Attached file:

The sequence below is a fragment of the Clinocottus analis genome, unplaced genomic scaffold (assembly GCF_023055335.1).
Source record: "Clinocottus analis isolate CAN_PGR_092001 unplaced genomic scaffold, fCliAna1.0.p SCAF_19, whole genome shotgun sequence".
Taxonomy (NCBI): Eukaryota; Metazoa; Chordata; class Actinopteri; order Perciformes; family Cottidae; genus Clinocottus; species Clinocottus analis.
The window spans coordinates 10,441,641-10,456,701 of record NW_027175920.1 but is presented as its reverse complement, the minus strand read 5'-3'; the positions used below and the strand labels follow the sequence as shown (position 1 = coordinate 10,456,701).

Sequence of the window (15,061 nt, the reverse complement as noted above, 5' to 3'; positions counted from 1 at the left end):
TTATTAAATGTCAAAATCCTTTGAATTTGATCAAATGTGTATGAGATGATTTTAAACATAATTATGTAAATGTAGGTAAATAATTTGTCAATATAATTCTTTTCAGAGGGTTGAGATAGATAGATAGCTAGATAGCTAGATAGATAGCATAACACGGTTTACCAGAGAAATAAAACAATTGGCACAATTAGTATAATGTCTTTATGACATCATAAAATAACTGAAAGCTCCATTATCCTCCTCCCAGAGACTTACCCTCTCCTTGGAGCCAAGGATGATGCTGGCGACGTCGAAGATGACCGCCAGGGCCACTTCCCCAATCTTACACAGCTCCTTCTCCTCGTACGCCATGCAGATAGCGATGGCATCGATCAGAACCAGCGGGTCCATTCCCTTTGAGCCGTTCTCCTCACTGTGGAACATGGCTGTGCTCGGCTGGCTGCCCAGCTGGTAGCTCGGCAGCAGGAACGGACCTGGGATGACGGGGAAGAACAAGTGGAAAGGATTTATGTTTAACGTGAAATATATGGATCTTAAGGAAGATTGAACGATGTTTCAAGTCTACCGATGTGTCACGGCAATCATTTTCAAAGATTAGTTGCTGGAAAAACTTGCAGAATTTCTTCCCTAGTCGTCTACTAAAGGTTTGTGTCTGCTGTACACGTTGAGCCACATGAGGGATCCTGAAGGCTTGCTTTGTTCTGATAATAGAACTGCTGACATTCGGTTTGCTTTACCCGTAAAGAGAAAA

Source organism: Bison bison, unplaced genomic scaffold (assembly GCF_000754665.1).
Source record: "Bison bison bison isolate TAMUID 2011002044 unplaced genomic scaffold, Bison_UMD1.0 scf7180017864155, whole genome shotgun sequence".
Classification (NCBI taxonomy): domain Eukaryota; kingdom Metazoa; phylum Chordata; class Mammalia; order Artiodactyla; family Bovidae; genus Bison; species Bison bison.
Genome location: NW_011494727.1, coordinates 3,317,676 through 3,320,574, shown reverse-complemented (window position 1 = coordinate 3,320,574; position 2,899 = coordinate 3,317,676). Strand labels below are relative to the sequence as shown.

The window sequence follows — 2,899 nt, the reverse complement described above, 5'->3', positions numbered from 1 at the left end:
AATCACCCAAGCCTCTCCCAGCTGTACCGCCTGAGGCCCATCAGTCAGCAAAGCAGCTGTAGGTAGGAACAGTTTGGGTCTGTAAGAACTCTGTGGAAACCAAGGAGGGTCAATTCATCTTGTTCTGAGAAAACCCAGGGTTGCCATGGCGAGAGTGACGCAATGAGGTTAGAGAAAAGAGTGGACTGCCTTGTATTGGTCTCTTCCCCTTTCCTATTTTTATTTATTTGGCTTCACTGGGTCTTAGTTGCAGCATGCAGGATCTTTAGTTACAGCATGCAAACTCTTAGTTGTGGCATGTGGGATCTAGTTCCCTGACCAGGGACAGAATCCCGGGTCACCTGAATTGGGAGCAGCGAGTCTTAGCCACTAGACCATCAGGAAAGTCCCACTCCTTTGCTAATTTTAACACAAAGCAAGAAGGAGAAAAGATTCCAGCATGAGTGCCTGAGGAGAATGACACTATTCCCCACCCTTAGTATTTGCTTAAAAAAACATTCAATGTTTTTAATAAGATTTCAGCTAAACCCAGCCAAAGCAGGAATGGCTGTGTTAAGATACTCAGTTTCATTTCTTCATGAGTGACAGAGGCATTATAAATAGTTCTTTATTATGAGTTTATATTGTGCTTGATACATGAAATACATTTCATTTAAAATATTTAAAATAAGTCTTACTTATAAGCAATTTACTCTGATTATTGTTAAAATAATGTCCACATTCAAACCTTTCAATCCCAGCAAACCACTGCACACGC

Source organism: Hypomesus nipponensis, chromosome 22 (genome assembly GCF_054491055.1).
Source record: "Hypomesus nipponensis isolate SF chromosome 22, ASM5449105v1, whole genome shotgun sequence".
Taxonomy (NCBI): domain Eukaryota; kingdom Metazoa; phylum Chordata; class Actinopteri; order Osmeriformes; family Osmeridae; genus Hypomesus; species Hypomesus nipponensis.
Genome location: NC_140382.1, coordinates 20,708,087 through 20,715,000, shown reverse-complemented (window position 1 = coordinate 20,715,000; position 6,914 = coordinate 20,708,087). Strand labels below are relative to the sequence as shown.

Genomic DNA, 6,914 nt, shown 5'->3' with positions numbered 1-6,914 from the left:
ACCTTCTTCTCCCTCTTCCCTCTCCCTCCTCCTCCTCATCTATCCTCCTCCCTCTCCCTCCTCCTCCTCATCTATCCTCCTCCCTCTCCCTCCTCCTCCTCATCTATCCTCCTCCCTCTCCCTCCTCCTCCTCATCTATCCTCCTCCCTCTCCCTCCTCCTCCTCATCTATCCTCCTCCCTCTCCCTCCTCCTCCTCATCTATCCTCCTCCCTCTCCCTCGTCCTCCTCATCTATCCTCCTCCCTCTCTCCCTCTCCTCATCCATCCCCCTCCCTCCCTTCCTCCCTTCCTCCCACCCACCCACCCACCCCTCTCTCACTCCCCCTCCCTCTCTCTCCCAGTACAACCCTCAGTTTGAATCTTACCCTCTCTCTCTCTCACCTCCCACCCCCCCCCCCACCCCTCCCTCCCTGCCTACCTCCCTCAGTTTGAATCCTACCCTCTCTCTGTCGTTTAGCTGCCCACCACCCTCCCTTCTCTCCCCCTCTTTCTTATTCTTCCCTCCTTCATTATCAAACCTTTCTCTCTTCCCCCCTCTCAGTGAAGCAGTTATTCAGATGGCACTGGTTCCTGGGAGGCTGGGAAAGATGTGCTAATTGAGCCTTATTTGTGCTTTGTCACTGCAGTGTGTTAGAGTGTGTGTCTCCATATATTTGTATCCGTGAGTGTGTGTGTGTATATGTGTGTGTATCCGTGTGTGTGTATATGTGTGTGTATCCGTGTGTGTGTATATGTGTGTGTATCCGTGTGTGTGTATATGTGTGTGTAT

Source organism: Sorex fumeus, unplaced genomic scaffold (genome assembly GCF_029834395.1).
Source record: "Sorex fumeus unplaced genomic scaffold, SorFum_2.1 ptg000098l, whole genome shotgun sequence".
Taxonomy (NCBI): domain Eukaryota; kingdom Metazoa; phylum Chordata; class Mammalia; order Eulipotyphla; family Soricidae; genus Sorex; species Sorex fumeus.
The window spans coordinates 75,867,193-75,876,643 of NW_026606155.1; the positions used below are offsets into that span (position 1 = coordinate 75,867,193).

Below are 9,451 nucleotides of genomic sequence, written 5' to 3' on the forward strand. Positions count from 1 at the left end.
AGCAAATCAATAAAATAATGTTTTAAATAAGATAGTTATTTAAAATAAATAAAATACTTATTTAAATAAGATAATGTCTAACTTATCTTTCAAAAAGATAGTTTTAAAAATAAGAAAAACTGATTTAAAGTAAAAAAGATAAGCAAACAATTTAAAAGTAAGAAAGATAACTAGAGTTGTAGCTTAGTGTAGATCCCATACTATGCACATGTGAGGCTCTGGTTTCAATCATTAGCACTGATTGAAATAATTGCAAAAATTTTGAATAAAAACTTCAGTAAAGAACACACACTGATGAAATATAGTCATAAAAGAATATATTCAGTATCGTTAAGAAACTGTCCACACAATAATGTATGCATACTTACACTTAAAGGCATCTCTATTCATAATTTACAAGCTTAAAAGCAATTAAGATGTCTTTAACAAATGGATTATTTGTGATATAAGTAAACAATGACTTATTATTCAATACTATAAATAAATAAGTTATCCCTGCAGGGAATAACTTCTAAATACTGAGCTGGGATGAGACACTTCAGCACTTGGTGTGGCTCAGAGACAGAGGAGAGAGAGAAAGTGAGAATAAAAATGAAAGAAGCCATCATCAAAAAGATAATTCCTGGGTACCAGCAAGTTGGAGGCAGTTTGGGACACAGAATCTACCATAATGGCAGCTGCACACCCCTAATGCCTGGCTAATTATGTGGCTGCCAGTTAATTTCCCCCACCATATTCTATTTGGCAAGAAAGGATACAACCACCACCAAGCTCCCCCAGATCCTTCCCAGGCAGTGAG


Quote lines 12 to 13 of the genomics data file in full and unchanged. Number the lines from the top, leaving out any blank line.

AATCACCCAAGCCTCTCCCAGCTGTACCGCCTGAGGCCCATCAGTCAGCAAAGCAGCTGTAGGTAGGAACAGTTTGGGTCTGTAAGAACTCTGTGGAAACCAAGGAGGGTCAATTCATCTTGTTCTGAGAAAACCCAGGGTTGCCATGGCGAGAGTGACGCAATGAGGTTAGAGAAAAGAGTGGACTGCCTTGTATTGGTCTCTTCCCCTTTCCTATTTTTATTTATTTGGCTTCACTGGGTCTTAGTTGCAGCATGCAGGATCTTTAGTTACAGCATGCAAACTCTTAGTTGTGGCATGTGGGATCTAGTTCCCTGACCAGGGACAGAATCCCGGGTCACCTGAATTGGGAGCAGCGAGTCTTAGCCACTAGACCATCAGGAAAGTCCCACTCCTTTGCTAATTTTAACACAAAGCAAGAAGGAGAAAAGATTCCAGCATGAGTGCCTGAGGAGAATGACACTATTCCCCACCCTTAGTATTTGCTTAAAAAAACATTCAATGTTTTTAATAAGATTTCAGCTAAACCCAGCCAAAGCAGGAATGGCTGTGTTAAGATACTCAGTTTCATTTCTTCATGAGTGACAGAGGCATTATAAATAGTTCTTTATTATGAGTTTATATTGTGCTTGATACATGAAATACATTTCATTTAAAATATTTAAAATAAGTCTTACTTATAAGCAATTTACTCTGATTATTGTTAAAATAATGTCCACATTCAAACCTTTCAATCCCAGCAAACCACTGCACACGC

Source organism: Hypomesus nipponensis, chromosome 22 (genome assembly GCF_054491055.1).